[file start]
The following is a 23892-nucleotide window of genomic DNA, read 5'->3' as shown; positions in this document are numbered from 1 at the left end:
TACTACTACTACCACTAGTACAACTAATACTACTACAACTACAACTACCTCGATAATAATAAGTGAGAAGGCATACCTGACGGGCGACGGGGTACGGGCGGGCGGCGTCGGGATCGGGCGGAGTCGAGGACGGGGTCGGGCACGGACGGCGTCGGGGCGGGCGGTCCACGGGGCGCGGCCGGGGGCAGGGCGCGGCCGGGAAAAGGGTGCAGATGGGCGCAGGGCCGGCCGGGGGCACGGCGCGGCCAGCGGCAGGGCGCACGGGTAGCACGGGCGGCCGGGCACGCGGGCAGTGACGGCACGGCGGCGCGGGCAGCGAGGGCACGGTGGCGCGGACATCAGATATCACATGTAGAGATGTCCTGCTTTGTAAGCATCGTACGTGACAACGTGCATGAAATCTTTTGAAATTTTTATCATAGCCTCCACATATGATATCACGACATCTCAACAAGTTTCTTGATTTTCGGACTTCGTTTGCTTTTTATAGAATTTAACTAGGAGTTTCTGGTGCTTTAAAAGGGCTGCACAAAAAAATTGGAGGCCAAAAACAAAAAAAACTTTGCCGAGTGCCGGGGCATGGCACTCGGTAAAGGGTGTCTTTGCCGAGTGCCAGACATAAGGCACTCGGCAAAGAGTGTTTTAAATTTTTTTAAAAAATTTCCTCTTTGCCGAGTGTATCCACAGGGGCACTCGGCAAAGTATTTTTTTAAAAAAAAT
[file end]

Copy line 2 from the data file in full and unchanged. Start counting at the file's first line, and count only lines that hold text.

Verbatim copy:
TACTACTACTACCACTAGTACAACTAATACTACTACAACTACAACTACCTCGATAATAATAAGTGAGAAGGCATACCTGACGGGCGACGGGGTACGGGCGGGCGGCGTCGGGATCGGGCGGAGTCGAGGACGGGGTCGGGCACGGACGGCGTCGGGGCGGGCGGTCCACGGGGCGCGGCCGGGGGCAGGGCGCGGCCGGGAAAAGGGTGCAGATGGGCGCAGGGCCGGCCGGGGGCACGGCGCGGCCAGCGGCAGGGCGCACGGGTAGCACGGGCGGCCGGGCACGCGGGCAGTGACGGCACGGCGGCGCGGGCAGCGAGGGCACGGTGGCGCGGACATCAGATATCACATGTAGAGATGTCCTGCTTTGTAAGCATCGTACGTGACAACGTGCATGAAATCTTTTGAAATTTTTATCATAGCCTCCACATATGATATCACGACATCTCAACAAGTTTCTTGATTTTCGGACTTCGTTTGCTTTTTATAGAATTTAACTAGGAGTTTCTGGTGCTTTAAAAGGGCTGCACAAAAAAATTGGAGGCCAAAAACAAAAAAAACTTTGCCGAGTGCCGGGGCATGGCACTCGGTAAAGGGTGTCTTTGCCGAGTGCCAGACATAAGGCACTCGGCAAAGAGTGTTTTAAATTTTTTTAAAAAATTTCCTCTTTGCCGAGTGTATCCACAGGGGCACTCGGCAAAGTATTTTTTTAAAAAAAAT